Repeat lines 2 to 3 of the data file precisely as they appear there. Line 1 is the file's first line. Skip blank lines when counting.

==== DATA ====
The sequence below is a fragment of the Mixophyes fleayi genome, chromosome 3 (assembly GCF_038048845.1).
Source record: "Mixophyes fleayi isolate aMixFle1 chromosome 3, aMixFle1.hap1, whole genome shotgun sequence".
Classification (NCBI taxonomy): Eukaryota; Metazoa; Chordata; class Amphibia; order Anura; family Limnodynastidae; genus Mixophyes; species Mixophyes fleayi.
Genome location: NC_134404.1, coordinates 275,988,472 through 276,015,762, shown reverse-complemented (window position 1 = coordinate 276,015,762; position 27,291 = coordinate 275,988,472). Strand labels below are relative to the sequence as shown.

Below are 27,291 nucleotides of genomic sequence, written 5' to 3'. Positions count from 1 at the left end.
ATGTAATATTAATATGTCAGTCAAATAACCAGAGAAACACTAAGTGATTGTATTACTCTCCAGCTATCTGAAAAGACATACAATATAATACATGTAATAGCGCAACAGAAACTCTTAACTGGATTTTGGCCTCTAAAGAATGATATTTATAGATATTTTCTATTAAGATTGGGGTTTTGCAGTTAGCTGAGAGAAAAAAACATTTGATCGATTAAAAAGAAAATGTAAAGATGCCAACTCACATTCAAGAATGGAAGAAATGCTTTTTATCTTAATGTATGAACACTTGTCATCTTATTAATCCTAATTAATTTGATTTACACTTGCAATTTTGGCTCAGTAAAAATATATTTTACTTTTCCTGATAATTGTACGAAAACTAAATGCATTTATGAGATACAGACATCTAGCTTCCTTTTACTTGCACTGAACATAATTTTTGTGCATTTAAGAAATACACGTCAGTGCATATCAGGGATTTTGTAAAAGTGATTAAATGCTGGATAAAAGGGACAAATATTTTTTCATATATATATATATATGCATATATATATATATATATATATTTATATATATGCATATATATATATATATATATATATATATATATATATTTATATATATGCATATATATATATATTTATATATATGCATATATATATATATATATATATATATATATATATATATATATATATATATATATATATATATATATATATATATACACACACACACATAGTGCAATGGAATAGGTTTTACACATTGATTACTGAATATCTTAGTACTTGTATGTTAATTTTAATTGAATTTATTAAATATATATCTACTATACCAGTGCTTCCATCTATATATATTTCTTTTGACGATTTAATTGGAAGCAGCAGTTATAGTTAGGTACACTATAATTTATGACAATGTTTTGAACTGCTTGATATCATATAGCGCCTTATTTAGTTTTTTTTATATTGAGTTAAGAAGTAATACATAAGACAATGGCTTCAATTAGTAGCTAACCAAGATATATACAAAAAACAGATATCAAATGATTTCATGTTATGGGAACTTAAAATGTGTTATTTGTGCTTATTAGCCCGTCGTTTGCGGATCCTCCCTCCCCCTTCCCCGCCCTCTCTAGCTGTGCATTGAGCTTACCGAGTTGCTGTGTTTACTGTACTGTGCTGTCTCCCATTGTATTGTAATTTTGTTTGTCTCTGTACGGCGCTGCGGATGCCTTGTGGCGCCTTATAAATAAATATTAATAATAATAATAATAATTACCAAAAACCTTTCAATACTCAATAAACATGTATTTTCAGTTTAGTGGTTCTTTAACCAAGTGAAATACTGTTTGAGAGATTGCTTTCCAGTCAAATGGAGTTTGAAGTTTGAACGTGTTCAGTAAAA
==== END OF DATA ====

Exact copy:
Source record: "Mixophyes fleayi isolate aMixFle1 chromosome 3, aMixFle1.hap1, whole genome shotgun sequence".
Classification (NCBI taxonomy): Eukaryota; Metazoa; Chordata; class Amphibia; order Anura; family Limnodynastidae; genus Mixophyes; species Mixophyes fleayi.